The team would operate on a hub and spoke basis. Meaning that it would have a central location where there was supervision, training, and record keeping, administration and so on, but much of the therapy would happen nearer to people's homes, in GP premises, or elsewhere. How would people get there? Probably the largest number would be referred by a GP or occupational health or job centres but there would also be self-referral, this is a really important principal that's now been accepted, partly on the basis of one of the pilot sites. Which has shown that the people who self refer are not the 'worried well'. But actually sicker than the people on average who are referred through the GPs.
So what we are talking about is a specialist service for depression and anxiety separate from general practice, to which general practitioners can refer people. But not part of the secondary care system which will continue to focus mainly on people who are even more severely distressed.
The service would be run and directed by therapists, this is also very important and of course it would be funded in the normal way through commissioning by PCTs, with some qualifications in the immediate future that I'll come to.
The range of therapies, would be whatever is recommended by NICE at the time, and that may change over time, and within that range, patient choice should be a major factor. All outcomes will be systematically monitored, typically by asking the patient to complete a PHD9 or GMD7 or both, sheet before each session.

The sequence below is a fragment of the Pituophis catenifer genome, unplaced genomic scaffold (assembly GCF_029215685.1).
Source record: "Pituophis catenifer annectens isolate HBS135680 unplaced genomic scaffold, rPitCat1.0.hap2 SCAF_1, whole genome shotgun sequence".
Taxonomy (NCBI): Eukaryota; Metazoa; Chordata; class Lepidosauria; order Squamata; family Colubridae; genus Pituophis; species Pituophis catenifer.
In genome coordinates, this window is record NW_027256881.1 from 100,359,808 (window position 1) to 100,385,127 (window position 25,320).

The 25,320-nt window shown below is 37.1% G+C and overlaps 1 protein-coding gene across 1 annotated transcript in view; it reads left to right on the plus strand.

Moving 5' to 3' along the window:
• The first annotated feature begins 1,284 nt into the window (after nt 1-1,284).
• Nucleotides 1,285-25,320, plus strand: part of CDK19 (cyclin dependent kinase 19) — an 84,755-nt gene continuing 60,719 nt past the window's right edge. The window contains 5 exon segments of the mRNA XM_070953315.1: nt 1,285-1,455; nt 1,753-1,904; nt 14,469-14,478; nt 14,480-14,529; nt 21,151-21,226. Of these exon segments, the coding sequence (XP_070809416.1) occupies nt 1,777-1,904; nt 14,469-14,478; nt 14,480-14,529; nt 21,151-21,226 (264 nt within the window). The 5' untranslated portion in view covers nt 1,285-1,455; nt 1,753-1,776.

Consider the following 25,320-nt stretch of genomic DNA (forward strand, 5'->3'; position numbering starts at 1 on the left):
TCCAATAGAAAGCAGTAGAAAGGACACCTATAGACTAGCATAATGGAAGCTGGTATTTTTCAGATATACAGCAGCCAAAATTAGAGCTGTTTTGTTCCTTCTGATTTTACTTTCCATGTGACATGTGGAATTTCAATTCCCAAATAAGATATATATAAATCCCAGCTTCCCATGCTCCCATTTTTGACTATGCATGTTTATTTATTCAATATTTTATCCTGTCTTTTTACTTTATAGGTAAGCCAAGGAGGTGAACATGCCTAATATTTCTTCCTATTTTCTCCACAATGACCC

That's a picture of what would be an adequate system. How do we get there and how quickly can we get there? Well one obvious feature of the present situation is the shortage of people trained in CBT relative to the numbers needed there. I think anyone can see that there is a greater imbalance in the supply and demand of people trained in CBT than in any of the other therapies. So there will have to be a major training in CBT, which doesn't mean that CBT is the only therapy that will be used in the service, far from it. It will be the case that the major training effort is in CBT. And there will be again the two types of training corresponding to the higher and lower intensity work. With the high intensity therapist being recruited from people with considerable prior experience of working with mentally ill people, either as clinical psychologists, practitioners of other therapies, therapists, counsellors, nurses and so on. The training will be two days a week, off the job in the training centre, normally the university, and three days of supervised work in cases, and it will last a year.